The Bamboo and its knife – Raw Revivals

With all due respect to the beauty of art and aesthetics, a craftsman, when portrays his skills, all garnished up with colour, he tries to convey a message.

A message that speaks of his community, his passed on skills and a story engraved in the lines of his hands. His calibre is portrayed in the finesse of his product.

He is a craftsman, a human of potential.


Yet, another corner of the same city, New Delhi, Peeli Dori curated an artisan handcrafting bamboo lifestyle products. He is one that can give life to a bamboo stick with just his skills and knowledge.

On a sunny day with hopes of collaboration and studying one efficient skill practice in India, the bamboo craft, Peeli Dori decided to spread out its reach. It’s astonishing as well as exciting that so many stories are available in just one city. Imagine about the entire country!

The man sat with his co-artisans, busy filing a bamboo stick with his sharp knife. As we approached him, intense in his looks and very generous in his gestures, he welcomed us by offering his bamboo stools to sit. We made ourselves comfortable with him, taking help of some start-up conversations about him and his work. We asked him a couple of questions like, since when and how many in number, he crafted products using bamboo. He was dark and polite in appearance. All his answers came to us with a pleasant smile. He was Suresh, a bamboo craftsman.


Suresh had a hold on his knife, a precise one. His capability and practice to transform a piece of bamboo into a fine usable product was commendable. Product categories that he addressed to with his knowledge were, kid’s furniture, tables, chairs, side stools, laundry bags, general storage, trinket boxes etc. There was a wide range of products, but the only missing aspect was management of his time and the revenue. Suresh spent half of his day crafting a product that he sold in just 50 INR. He had beautiful products but it was difficult to spot him, since his shop was in the corner of a lane.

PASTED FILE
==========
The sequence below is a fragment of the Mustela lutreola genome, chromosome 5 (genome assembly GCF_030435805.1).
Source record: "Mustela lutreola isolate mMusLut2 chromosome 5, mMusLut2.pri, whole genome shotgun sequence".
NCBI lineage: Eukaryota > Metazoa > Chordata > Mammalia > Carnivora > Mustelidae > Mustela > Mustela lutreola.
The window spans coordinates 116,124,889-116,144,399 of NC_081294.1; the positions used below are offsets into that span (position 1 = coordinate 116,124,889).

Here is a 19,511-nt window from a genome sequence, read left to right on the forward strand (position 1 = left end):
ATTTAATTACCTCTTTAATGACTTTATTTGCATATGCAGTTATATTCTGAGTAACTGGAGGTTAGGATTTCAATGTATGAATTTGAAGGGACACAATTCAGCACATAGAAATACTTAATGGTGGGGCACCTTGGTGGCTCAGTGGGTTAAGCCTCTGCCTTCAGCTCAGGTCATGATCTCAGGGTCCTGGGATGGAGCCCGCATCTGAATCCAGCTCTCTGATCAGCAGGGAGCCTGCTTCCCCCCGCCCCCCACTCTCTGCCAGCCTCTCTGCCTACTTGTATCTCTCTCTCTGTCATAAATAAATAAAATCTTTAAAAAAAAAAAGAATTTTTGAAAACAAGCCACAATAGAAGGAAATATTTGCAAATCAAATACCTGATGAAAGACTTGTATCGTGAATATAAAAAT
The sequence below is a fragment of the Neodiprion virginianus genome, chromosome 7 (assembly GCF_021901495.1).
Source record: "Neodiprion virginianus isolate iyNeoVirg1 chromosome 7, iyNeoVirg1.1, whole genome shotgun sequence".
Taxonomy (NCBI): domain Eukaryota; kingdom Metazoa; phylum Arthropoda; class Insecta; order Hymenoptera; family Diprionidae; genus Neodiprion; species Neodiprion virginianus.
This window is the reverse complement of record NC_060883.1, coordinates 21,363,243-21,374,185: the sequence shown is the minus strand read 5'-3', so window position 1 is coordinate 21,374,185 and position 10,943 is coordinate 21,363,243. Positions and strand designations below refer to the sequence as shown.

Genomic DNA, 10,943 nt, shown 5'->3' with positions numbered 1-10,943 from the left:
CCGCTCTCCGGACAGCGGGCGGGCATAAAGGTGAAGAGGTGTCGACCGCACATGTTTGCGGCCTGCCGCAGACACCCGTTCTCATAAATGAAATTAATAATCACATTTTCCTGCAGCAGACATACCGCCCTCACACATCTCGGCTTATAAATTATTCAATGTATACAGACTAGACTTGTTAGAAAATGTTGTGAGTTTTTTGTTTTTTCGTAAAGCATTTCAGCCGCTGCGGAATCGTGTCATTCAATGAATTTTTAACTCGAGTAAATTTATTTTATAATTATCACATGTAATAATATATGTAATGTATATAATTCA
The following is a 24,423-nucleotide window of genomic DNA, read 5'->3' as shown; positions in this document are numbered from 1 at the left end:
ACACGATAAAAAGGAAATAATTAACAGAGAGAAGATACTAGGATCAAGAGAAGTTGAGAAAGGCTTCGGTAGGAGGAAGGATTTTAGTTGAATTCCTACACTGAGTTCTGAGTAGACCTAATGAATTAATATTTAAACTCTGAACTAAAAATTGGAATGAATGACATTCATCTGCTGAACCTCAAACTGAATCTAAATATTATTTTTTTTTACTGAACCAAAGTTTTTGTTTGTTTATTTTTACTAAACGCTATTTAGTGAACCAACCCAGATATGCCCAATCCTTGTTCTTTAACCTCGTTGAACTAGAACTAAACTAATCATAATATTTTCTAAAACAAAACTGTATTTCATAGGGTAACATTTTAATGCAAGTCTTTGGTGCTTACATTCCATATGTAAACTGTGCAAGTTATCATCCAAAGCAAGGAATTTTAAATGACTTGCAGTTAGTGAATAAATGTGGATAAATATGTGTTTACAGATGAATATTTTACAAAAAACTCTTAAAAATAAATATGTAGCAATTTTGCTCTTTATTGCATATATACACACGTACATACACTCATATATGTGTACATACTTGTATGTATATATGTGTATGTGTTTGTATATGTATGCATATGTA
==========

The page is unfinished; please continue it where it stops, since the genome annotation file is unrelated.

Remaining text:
He used bamboo sticks and finely woven fibres of bamboo with colour accents of different threads. His knife did it all for him, rest was up to tying, nailing and pasting. From scratch to the finishing, he knew what all will go in to complete a product. His material, bamboo is the most sustainable need of the hour. It’s a quick growing resource and does not utilise a lot of water. Bamboo at the same time is easy on the pockets and one can craft various products out of it. We need people like Suresh to take bamboo craft to a next level and make it available for the masses.


Suresh had a little space to him and it was where he displayed his work for sale as well as managed to have his workshop. Some of his well-crafted products that fascinated us were the kid’s table, the stool we were offered to sit on and some storage bowls. Many more can take their place in the list. He had a fine way of combining colour with neutral bamboo shades.



Suresh had all the talent one requires to achieve excellence in his work, but still he cannot manage a well sustainable lifestyle for himself, he cannot grow his business. The only reason we could see is that he cannot reached the market, a potential one I would say. He had no idea to what extent people needed his skills out there in the urban world, to sustain their lifestyle and have a healthy environment.





PROBLEM- unidentified market and inability to reach them

POTENTIAL/ADVANTAGE- Sustainable product, need of the hour.


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